A couple months ago I was visiting a client and borrowing an office.  I had a lot of work to do so I shut the door and hunkered down to get things done.  After only a few minutes, a member of the work group I was visiting opened my door, walked in and informed me that “Closed doors are not allowed here.” 

I was like, “Um…what?”

“No,” he reiterated. “It’s against the rules.  We abide by a strict open-door policy for managers.” 

“How do you ever get anything done?!” I asked.


What is an Open Door Policy?

So what the heck is an “Open Door Policy?"  Does it mean that your boss’s door is literally always open and that you're always welcome to interrupt whatever she's doing at any time?  Or does it mean that your leader is approachable and accessible and that you know you can come to him with almost any matter should you need to?

I hope it’s the latter.


Why the Open Door?

The creation of an Open Door Policy was originally about leadership.  Specifically, it was intended to address bad leadership.   It was to prevent managers from being inaccessible to their team members and to help them be more approachable.  It was to create a safe environment in which employees could voice their opinions, concerns and, yes, even complaints.

Somewhere along the way this got twisted.

At some point, some HR individual or a misguided boss said, “To ensure managers are approachable, let’s forbid them from physically closing their doors!”  Then perhaps another genius decided to take it a step further: “Let’s just get rid of the doors!"  Or better yet, "Let’s put everyone in cubicles."  You can see where this is going.

If you have managers in your organization that are seen as unapproachable, you need to provide them with training and coaching…not require them to constantly keep their door open. 

People should know that a closed door simply means “Work in Progress.”  If they have an emergency, they can knock on the door and interrupt.  Lower priorities can be taken elsewhere or wait until a more appropriate time.  It's about setting expectations.  I communicate to my team that my door will be open when I am available.  Leaders need to get things done, too, and so sometimes my door will be closed in order to limit distractions.  And, yes, when I'm done with what I'm doing I will re-open my door!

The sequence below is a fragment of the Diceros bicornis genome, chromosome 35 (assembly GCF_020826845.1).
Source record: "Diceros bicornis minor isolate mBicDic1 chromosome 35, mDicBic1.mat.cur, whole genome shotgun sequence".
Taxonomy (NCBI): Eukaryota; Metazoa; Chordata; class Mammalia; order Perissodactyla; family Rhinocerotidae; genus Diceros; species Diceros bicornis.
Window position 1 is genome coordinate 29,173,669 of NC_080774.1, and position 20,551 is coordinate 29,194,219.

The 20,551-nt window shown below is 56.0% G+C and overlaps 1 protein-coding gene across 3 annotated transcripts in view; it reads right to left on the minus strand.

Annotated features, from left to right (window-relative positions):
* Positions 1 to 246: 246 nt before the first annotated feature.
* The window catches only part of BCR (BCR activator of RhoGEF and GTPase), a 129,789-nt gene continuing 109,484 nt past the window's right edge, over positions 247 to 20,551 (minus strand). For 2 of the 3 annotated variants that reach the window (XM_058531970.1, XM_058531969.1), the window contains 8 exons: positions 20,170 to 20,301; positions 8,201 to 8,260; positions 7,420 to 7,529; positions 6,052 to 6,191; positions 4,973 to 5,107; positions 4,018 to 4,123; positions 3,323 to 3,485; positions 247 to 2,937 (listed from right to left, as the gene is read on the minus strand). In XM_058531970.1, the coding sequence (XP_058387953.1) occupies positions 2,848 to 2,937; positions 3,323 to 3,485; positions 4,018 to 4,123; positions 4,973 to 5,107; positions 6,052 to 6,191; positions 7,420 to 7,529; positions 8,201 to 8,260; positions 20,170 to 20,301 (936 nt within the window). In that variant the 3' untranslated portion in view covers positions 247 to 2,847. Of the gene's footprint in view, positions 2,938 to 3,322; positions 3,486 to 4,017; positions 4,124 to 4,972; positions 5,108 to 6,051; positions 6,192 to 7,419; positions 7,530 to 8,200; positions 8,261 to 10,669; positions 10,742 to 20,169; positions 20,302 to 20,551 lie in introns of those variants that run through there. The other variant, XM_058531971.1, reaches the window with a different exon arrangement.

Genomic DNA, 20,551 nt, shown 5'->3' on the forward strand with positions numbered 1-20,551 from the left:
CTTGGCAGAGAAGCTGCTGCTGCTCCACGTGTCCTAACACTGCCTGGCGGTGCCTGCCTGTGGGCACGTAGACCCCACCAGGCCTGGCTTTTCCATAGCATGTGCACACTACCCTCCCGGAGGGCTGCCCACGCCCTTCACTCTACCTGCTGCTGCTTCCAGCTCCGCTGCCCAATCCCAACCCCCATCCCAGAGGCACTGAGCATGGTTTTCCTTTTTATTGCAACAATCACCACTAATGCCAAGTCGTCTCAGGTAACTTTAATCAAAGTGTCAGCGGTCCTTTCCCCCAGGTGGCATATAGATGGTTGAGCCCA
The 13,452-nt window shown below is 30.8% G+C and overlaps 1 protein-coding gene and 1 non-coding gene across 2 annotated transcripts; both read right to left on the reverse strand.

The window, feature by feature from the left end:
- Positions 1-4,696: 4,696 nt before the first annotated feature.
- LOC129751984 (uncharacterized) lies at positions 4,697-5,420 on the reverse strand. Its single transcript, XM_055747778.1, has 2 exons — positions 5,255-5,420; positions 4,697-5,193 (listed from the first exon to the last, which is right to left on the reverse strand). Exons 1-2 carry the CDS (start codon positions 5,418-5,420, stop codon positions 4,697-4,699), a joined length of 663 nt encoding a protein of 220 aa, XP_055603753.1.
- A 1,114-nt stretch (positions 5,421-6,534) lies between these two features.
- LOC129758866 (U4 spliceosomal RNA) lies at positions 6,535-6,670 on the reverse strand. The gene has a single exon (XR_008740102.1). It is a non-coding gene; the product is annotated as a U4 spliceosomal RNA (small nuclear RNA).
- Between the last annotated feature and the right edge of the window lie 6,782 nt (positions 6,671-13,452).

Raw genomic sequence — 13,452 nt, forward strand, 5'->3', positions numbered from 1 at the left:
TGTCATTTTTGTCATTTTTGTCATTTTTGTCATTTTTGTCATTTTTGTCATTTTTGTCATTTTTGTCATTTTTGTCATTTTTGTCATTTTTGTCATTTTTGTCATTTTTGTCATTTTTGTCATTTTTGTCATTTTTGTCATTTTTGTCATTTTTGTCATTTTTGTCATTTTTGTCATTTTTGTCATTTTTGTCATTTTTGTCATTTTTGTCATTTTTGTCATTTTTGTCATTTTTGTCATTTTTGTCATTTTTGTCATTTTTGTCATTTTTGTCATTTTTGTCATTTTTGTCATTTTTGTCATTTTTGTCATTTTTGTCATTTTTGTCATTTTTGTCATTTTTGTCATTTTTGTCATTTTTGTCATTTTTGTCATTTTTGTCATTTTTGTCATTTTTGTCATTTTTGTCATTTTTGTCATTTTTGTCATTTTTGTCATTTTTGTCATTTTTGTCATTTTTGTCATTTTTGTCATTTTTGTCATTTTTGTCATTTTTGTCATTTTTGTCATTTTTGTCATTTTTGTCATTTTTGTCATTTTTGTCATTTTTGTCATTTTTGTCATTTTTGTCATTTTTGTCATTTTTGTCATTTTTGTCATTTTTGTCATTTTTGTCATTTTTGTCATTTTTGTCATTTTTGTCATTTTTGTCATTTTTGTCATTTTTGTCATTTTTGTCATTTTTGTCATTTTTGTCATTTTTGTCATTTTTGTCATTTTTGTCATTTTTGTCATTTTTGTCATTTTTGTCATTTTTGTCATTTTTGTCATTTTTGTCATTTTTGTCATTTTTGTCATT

An "Open Door Policy" is not so much about an open door as it is about open leaders, and being approachable as a leader is about much, much more than leaving your door open.  It involves:

  • Being non-defensive when receiving feedback or suggestions.  If I get up the guts to you give you feedback about something and you punish me by being defensive, I certainly won’t do that again.  You’ve become “unapproachable.”
  • Actually asking for feedback, input, suggestions and ideas.  Because of the power differential that usually exists between employees and their leaders, most people need to be invited to share their thoughts and opinions with their boss.  If you never ask or invite them to, you are communicating that you’re not interested in what they have to say.  You’ve become “unapproachable.”
  • Reigning in your anxiety so you’re not spraying it out on everyone around you.  If you’re running around like a chicken with its head cut off, constantly answering the “How are you” question with “I’m so busy!”...anyone with half a heart will learn to steer clear.  You’ve become “unapproachable.”
  • Not playing “whack-a-mole.”  If you don’t truly listen to your employees’ ideas and concerns, but instead immediately respond with, “That won’t work” or “I disagree” or “We can’t do that”...people will stop bringing their creativity to you.  You’ve become “unapproachable.”


Has your workplace replaced true approachability with an “Open Door" Policy?  If so, how’s that working out?